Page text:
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WAPA Gets OK to Adjust Fuel Surcharge at Any Time

Aug. 9, 2004 – Water and Power Authority customers will more than likely see monthly increases in their electric bills in the coming year with authorization from the Public Services Commission on Monday for WAPA to adjust its monthly fuel-cost surcharge automatically.
The surcharge, based on what is called the levelized energy adjustment clause, or LEAC, currently is assessed per kilowatt-hour. Until now WAPA has had to go to the PSC every six months seeking adjustments in the rate to reflect changes in the market price of oil that WAPA pays.
The order approved by the PSC at a special meeting on Monday allows WAPA to adjust the surcharge without going to the commission for approval once the world market price of a barrel of oil rises or drops by $1.75 from the $36.71 per barrel price that the PSC used to set the current surcharge in May. (See "PSC Approves WAPA Fuel Surcharge Increase".)
Although WAPA will now be able to adjust its surcharge month to month, the utility still must appear before the PSC every six months for a review of its LEAC surcharge.
Alberto Bruno-Vega, WAPA's chief executive officer, said, the price of oil on Monday was a little more than $40 a barrel. Because of this, he said, a rate increase of 6 percent would take effect on consumers' bills effective Sept. 1.
"This increase would translate into roughly $5 being added to the average residential consumer bill," Glenn Rothgeb, WAPA's chief operating officer, told the commission.
However, by the close of the day Monday, oil prices had set a new record of $44.84 per barrel for light crude for September delivery on the New York Mercantile Exchange. The price soared after officials in Iraq announced the shutdown of operations in key southern oilfields for security reasons.
WAPA, which is dependent on oil for the production of electricity and water, has been unable to recover its fuel costs because of escalating oil prices, creating a cash flow problem for the authority. "Right now WAPA is $17 million in the hole," Bruno-Vega said.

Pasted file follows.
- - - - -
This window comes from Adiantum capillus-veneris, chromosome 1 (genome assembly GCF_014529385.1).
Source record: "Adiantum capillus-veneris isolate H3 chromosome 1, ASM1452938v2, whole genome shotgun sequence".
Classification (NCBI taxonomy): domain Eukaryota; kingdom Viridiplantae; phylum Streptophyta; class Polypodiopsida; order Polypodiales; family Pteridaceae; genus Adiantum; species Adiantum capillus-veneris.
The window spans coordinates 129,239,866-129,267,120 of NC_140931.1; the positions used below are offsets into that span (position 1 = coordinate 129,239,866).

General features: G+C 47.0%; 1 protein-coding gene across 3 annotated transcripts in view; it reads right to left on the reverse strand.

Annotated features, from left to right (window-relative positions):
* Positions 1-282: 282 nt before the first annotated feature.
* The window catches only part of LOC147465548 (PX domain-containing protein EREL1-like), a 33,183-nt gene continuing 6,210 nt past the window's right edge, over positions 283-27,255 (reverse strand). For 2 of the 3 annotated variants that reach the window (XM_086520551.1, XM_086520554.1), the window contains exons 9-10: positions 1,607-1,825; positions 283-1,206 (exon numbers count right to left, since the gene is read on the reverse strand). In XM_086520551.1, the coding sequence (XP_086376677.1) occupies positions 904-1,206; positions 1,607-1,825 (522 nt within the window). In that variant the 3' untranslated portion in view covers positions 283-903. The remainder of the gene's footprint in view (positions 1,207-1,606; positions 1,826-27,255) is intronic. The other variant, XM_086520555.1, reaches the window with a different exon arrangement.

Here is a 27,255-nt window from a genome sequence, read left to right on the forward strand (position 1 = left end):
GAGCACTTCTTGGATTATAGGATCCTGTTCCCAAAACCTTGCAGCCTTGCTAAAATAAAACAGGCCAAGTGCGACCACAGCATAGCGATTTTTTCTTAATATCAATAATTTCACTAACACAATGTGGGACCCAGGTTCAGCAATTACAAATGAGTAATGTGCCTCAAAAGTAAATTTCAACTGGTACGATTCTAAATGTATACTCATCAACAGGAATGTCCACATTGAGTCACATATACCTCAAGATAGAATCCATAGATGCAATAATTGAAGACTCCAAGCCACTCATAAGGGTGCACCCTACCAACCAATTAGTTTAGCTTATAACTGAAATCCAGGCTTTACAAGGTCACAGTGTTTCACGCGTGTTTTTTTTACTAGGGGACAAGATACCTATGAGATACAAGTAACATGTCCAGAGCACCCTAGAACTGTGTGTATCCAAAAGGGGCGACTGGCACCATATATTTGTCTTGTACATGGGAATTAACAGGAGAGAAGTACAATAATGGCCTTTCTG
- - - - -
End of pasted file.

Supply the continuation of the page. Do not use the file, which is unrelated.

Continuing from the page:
Recently, Fitch Ratings — a bond-rating company — put the utility's electric division on a Rating Watch Negative, stating that the rating "reflects the adverse effect on WAPA of sharply higher oil prices, greater difficulty in recovering fuel expenses on a current basis and a continuing poor record of collections from certain government agencies." (See "Bond-rating Firm Puts WAPA on 'Watch Negative'".) The utility is owed more than $15 million by the V.I. government.
The commission voted 3-2 to approve the order allowing an automatic surcharge adjustment for 14 months — until October 30, 2005 — provided that WAPA aggressively look at alternative sources of fuel and energy. Jerris Browne, Verne David and Alecia Wells voted for the motion; the PSC chair, Valencio Jackson, and Alric Simmonds voted against it. Desmond Maynard was absent at the time of the vote.
In giving their approval, the PSC members reiterated that WAPA needs to find ways to reduce its line losses and other inefficiencies. PSC technical consultant Jamshed Madan has said that line losses have cost WAPA consumers $3 million in the last 12 years.
"This is a compromise," Bruno-Vega said after the vote was taken. He said the authority would have preferred a monthly adjustment of the surcharge.
PSC legal counsel Boyd Sprehn said the action was taken to address WAPA's urgent need to correct its deteriorating cash position and the potential for a fuel shortage and to protect the interests of creditors and ratepayers.
"Today's commission action is intended to address these needs and to undertake steps to reduce the Virgin Islands' future vulnerability to price shocks from its dependence on oil," Sprehn said.
Present at the meeting were: Browne, David, Jackson, Maynard, Simmonds and Wells. Yvette Canegata-Jones was not present; nor were the two non-voting PSC members, Sens. Shawn-Michael Malone and Luther Renee.

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